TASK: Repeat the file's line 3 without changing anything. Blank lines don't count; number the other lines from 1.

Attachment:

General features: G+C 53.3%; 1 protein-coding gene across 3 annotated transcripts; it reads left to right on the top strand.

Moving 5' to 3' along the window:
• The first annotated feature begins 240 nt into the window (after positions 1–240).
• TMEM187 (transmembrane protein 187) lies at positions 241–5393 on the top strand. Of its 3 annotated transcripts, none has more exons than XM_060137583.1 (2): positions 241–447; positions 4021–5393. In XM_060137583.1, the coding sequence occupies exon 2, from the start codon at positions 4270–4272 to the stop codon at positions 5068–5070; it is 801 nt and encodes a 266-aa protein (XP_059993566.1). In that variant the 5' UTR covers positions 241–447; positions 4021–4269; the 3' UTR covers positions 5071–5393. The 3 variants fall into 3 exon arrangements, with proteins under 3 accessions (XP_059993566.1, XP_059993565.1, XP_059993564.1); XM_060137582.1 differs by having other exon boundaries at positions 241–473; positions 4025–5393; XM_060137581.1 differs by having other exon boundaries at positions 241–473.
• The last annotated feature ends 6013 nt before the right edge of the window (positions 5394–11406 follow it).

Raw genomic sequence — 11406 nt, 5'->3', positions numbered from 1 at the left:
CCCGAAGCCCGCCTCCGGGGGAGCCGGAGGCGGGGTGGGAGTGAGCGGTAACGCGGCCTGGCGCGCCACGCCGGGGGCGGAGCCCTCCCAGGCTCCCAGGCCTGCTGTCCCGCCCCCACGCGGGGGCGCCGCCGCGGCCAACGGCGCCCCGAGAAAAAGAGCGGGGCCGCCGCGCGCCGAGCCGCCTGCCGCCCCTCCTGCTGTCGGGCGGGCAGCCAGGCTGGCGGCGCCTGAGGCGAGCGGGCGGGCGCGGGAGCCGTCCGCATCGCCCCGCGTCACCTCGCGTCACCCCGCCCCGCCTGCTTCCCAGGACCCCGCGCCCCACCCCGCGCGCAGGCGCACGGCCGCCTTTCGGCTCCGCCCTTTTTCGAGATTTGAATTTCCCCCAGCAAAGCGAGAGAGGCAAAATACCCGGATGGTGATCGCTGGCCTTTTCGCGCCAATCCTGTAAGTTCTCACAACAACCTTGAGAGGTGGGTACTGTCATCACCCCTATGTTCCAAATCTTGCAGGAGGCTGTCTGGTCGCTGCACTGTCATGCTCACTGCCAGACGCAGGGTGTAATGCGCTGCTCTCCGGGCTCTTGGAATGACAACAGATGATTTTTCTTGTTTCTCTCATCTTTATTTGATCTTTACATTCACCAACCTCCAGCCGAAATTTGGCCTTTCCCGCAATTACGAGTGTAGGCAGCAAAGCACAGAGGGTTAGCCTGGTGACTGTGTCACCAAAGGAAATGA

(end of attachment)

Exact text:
• The first annotated feature begins 240 nt into the window (after positions 1–240).